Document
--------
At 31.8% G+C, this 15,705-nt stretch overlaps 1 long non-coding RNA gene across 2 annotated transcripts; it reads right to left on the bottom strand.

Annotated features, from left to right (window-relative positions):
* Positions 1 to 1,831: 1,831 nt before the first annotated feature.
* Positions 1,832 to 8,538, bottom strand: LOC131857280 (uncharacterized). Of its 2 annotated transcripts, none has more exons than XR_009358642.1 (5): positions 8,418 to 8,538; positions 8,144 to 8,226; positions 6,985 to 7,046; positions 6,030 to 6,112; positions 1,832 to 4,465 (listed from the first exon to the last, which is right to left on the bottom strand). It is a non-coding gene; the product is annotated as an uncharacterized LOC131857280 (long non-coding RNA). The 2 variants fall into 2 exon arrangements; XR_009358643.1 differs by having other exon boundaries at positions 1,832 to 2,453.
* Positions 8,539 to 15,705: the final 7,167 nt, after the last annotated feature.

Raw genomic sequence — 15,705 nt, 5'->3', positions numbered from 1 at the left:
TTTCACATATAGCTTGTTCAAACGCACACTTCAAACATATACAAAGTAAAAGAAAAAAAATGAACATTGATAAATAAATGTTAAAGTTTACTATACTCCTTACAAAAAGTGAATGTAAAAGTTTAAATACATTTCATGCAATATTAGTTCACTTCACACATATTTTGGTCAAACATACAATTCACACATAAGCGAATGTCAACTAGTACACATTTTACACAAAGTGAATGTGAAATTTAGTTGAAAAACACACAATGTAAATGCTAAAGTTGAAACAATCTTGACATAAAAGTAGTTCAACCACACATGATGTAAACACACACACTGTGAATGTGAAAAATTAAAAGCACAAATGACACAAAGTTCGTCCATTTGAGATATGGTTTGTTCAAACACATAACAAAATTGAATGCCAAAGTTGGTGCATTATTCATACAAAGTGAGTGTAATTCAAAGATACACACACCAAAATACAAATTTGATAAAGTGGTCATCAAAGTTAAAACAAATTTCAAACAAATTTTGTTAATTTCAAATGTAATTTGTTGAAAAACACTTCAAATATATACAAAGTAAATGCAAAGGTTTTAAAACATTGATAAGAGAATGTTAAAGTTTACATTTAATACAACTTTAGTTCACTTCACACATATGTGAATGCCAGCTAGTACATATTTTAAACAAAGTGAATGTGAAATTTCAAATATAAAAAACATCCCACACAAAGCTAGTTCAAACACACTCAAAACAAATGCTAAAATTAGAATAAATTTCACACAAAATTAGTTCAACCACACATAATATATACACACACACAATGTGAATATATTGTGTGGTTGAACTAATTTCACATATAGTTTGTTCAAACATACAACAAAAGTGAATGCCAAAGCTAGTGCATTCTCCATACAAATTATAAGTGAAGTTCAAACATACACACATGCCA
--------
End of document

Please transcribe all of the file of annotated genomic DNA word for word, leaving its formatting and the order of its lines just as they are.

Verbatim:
At 31.8% G+C, this 15,705-nt stretch overlaps 1 long non-coding RNA gene across 2 annotated transcripts; it reads right to left on the bottom strand.

Annotated features, from left to right (window-relative positions):
* Positions 1 to 1,831: 1,831 nt before the first annotated feature.
* Positions 1,832 to 8,538, bottom strand: LOC131857280 (uncharacterized). Of its 2 annotated transcripts, none has more exons than XR_009358642.1 (5): positions 8,418 to 8,538; positions 8,144 to 8,226; positions 6,985 to 7,046; positions 6,030 to 6,112; positions 1,832 to 4,465 (listed from the first exon to the last, which is right to left on the bottom strand). It is a non-coding gene; the product is annotated as an uncharacterized LOC131857280 (long non-coding RNA). The 2 variants fall into 2 exon arrangements; XR_009358643.1 differs by having other exon boundaries at positions 1,832 to 2,453.
* Positions 8,539 to 15,705: the final 7,167 nt, after the last annotated feature.

Raw genomic sequence — 15,705 nt, 5'->3', positions numbered from 1 at the left:
TTTCACATATAGCTTGTTCAAACGCACACTTCAAACATATACAAAGTAAAAGAAAAAAAATGAACATTGATAAATAAATGTTAAAGTTTACTATACTCCTTACAAAAAGTGAATGTAAAAGTTTAAATACATTTCATGCAATATTAGTTCACTTCACACATATTTTGGTCAAACATACAATTCACACATAAGCGAATGTCAACTAGTACACATTTTACACAAAGTGAATGTGAAATTTAGTTGAAAAACACACAATGTAAATGCTAAAGTTGAAACAATCTTGACATAAAAGTAGTTCAACCACACATGATGTAAACACACACACTGTGAATGTGAAAAATTAAAAGCACAAATGACACAAAGTTCGTCCATTTGAGATATGGTTTGTTCAAACACATAACAAAATTGAATGCCAAAGTTGGTGCATTATTCATACAAAGTGAGTGTAATTCAAAGATACACACACCAAAATACAAATTTGATAAAGTGGTCATCAAAGTTAAAACAAATTTCAAACAAATTTTGTTAATTTCAAATGTAATTTGTTGAAAAACACTTCAAATATATACAAAGTAAATGCAAAGGTTTTAAAACATTGATAAGAGAATGTTAAAGTTTACATTTAATACAACTTTAGTTCACTTCACACATATGTGAATGCCAGCTAGTACATATTTTAAACAAAGTGAATGTGAAATTTCAAATATAAAAAACATCCCACACAAAGCTAGTTCAAACACACTCAAAACAAATGCTAAAATTAGAATAAATTTCACACAAAATTAGTTCAACCACACATAATATATACACACACACAATGTGAATATATTGTGTGGTTGAACTAATTTCACATATAGTTTGTTCAAACATACAACAAAAGTGAATGCCAAAGCTAGTGCATTCTCCATACAAATTATAAGTGAAGTTCAAACATACACACATGCCA